From the first architectural designs, space that faculty and others could use for their group meetings, seminars, and conferences was included as an integral part of the Beckman Institute facility. Offices and laboratories for the Institute’s researchers and their work were of prime importance in designing the building, but significant space was also devoted in the original plans for the related and scientifically important mission of sharing knowledge through seminars, symposia, and group meetings.
Toward that end, 17 rooms at the Institute are used for everything from regular meetings by Beckman research groups to conferences and seminars featuring top scientists from around the world. Rooms range in size from those accommodating as few as 10 people to the Beckman Auditorium which can hold an audience of 230 people. In addition, the Beckman atrium is often used for conference poster sessions and receptions.
In the past few years the Beckman Institute has played host to several major seminars and conferences. The BCS Theory of Superconductivity 50th Anniversary Conference held in early 2008 brought together the two living members of that theory’s Nobel Prize-winning team, Leon Cooper and Robert Schrieffer, along with some of the leading physicists in the world, to discuss the ramifications of one of the most important scientific discoveries of the past century. The life of another Nobel Prize winner, Paul Lauterbur, was celebrated in March at Beckman when leading scientists in the field of Magnetic Resonance Imaging, a technology he helped discover, came to campus to celebrate and memorialize his life with a symposium.
In addition, each year the University of Illinois holds its CAPE Awards ceremony honoring academic professionals in the Beckman atrium, while the campus deans meet regularly at the Institute.
The job of coordinating meeting space for various purposes is done by the Beckman Institute’s Office of Space Reservations. The office works to meet a myriad of needs that arise with meetings great and small, including working with groups to reserve rooms and setting up the rooms to serve the desired purpose of its users and with the proper technology. The Space Reservations office is the first stop for faculty members and others interested in using one of the facility’s wide array of meeting places.
In providing meeting spaces, the first goal, according to the Space Reservation Web site, is to “include a number of seminar and meeting rooms in support of the research programs conducted in the building” and to ensure that the “use of meeting rooms by others does not compromise the ability of the Institute’s research groups to conduct scientific and technical meetings.”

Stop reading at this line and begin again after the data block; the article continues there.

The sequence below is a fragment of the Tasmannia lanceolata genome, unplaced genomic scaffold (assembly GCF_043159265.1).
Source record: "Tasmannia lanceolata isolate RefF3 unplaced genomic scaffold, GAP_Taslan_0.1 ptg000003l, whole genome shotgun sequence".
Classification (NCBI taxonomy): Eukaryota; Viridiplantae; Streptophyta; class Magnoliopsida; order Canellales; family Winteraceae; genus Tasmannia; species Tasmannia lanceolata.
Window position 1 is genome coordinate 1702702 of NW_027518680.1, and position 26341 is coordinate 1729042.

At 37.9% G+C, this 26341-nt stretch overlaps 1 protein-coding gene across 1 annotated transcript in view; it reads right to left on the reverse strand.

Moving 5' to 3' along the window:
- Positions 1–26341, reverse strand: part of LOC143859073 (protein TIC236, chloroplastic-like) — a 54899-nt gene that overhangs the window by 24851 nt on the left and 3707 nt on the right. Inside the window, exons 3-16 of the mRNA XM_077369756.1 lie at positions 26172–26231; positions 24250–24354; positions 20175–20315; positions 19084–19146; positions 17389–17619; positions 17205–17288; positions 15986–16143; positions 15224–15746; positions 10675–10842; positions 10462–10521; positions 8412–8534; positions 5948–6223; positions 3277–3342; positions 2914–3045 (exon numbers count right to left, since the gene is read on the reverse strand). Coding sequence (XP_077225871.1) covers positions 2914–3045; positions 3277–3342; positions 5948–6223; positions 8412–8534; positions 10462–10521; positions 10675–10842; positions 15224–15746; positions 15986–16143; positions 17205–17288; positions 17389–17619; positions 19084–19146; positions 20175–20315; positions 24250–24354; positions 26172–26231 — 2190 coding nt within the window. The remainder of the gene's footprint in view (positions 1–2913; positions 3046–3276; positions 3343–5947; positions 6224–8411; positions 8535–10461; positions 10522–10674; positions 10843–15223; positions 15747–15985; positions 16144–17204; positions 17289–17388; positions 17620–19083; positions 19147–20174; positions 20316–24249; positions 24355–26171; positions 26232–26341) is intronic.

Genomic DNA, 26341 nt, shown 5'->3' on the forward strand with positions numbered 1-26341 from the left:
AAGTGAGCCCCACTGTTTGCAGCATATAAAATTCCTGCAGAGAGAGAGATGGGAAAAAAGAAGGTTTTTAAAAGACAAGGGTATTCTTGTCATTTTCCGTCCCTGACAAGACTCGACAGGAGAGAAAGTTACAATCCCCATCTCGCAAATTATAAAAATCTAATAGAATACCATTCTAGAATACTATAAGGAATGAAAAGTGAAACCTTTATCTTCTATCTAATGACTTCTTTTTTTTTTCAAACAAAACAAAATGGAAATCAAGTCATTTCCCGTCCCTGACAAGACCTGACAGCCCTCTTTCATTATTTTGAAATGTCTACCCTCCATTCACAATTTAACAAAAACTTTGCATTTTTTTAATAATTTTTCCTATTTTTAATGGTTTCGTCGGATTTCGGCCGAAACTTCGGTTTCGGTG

In order to accomplish those goals, the Web site lists priorities for usage of Beckman meeting rooms, starting with Beckman research groups, followed by central and campus administrative units. Other groups and individuals who may use the facilities include researchers and organizations doing work related to Beckman research areas, campus units unrelated to Institute research and, rarely, off-campus organizations.
There are several large meeting rooms such as the Beckman Auditorium and room 1005, while the four Beckman tower rooms often serve medium-sized groups. Smaller conference rooms on the second, third, and fourth floors are often used by Beckman research groups for regular meetings.
Kathy Harper oversees space reservations at Beckman, while Denise Lewis is the contact person for both internal and external requests. Aaron Cohen and Chris Roberts are in charge of making sure the rooms are set up according to the group’s needs, while Jim Farrar provides technical assistance for audio/visual, Power Point and other presentations. Research group secretaries coordinate scheduling for the smaller conference rooms on the second, third, and fourth floors.
Harper said that the Institute’s philosophy is to do the best job possible of meeting space needs with the available resources. Spaces are often booked well ahead of time, so checking with the Space Reservations office early on is a good strategy.
“We appreciate people letting us know things as far ahead of time as possible,” she said.
Much more information can be found on the Space reservations Web site.
Questions concerning space reservations and guidelines can be sent to